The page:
Nevermind that the rum industry was only made possible by the most brutal and horrific form of slavery to ever exist on the face of the earth, while whiskey was distilled by noble, free frontiersmen.
Go ahead, drink your rum. Scumbag slaver.
Ugh. This is such a white dude's list.
@Niko Bellic Good shoehorning!
@Niko Bellic Sure, if you want to pull a Massad and shoehorn in whatever interpretations you need to prove that unfounded point while ignoring the much greater evidence that the show's point is how stupid that worldview is.
I mean, Homeland has it's issues but hot damn it doesn't deserve this.
@major disaster What's even more frustrating about that is that many people in AQ and other terrorist organizations go by psuedonyms, see e.g. Abu Mansoor Al-Amriki of Al Shabaab, taken on for the purpose of identification inside the organization and not their actual name. That's pretty clearly what they're doing with Abu Nazir.
I've read the links provided; I have no clue why Sicha thinks this guy is brilliant. Perhaps useful in that he's against the dominant paradigm, but his work as represented here is derivative and hacktastic and not founded in any understanding of history as it occurred. Others are doing what he does, and better.
Moreover, if his review of Homeland is even the slightest indication of his actual work he's got so many virulent unacknowledged biases that his work negates itself.
You got paid to write this? Man. The Awl must be flush.
Yeah, like the kid reading Camus at 16 is a real fucking rebel. Jesus, how blinkered.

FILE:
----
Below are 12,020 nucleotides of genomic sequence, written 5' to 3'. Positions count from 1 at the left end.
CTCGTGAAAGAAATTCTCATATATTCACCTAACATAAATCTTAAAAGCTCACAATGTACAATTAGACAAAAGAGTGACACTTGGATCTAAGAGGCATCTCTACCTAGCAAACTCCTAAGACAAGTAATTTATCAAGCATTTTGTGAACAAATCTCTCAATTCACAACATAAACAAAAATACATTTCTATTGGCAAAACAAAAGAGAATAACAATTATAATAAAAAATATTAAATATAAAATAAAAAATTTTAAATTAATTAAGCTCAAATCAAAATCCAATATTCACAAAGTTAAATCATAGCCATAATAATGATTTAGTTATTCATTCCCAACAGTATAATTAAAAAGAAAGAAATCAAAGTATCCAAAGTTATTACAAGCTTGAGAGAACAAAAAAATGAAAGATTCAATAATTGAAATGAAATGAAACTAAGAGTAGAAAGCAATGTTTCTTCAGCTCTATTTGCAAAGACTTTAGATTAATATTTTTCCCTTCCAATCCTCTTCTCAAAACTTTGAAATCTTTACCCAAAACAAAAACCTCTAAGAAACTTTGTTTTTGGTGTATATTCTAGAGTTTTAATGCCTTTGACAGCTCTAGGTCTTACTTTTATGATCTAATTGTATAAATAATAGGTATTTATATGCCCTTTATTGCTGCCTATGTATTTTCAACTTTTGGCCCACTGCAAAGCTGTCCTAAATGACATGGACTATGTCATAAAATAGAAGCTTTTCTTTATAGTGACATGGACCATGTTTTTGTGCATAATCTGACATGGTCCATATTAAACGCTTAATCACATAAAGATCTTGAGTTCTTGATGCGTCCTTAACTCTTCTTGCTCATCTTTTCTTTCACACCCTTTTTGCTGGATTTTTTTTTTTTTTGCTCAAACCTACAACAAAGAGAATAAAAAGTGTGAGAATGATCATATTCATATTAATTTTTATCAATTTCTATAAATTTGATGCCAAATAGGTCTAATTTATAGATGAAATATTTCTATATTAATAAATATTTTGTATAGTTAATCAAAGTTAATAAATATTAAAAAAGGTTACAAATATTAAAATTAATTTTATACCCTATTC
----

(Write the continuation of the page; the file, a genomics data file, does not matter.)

@ericdeamer Yeah, but in the counterfactual world all the fire would be aimed at Hillary. And instead of "Scary Black Man" we have "Scary Feminazi Lady"- which may not have been as bad in some ways but would probably have been just as frustrating in others.
@boyofdestiny Eh, it's partly tony, but it's not all tony. I've definitely slept in apartments in Brookline where I rolled down the floor in a stupor because the whole building was crooked. Memories!
@skahammer Lopez, IIRC was more the distance from actual commerce and the intrusion of that particular part of VAWA on the state police powers than anything having to do with the 2nd amendment, and that Congress making a finding about the nexus of commerce to the legislation wasn't enough. But I don't recall it perfectly.
My big gripe is one that might not end up in the final decision, that there's anything meaningful about the activity/inactivity distinction. There simply isn't, in this case, any avoiding the health care market in some form, given that being fully absent from using it still impacts the health insurance market. Inactivity still has an impact upon the market, which under Wickard and Raich matters even if there's limited to no immediate contact to interstate markets. It's not complicated, and is far more grounded in both past decisions and the text of the constitution than the challenging argument about personal liberty- an argument that falls apart given that we have at least one 18th century law created by the founders with a mandate, which voids the "Founders would never have accepted a mandate" argument. Even for Thomas that should be a strong argument for constitutionality.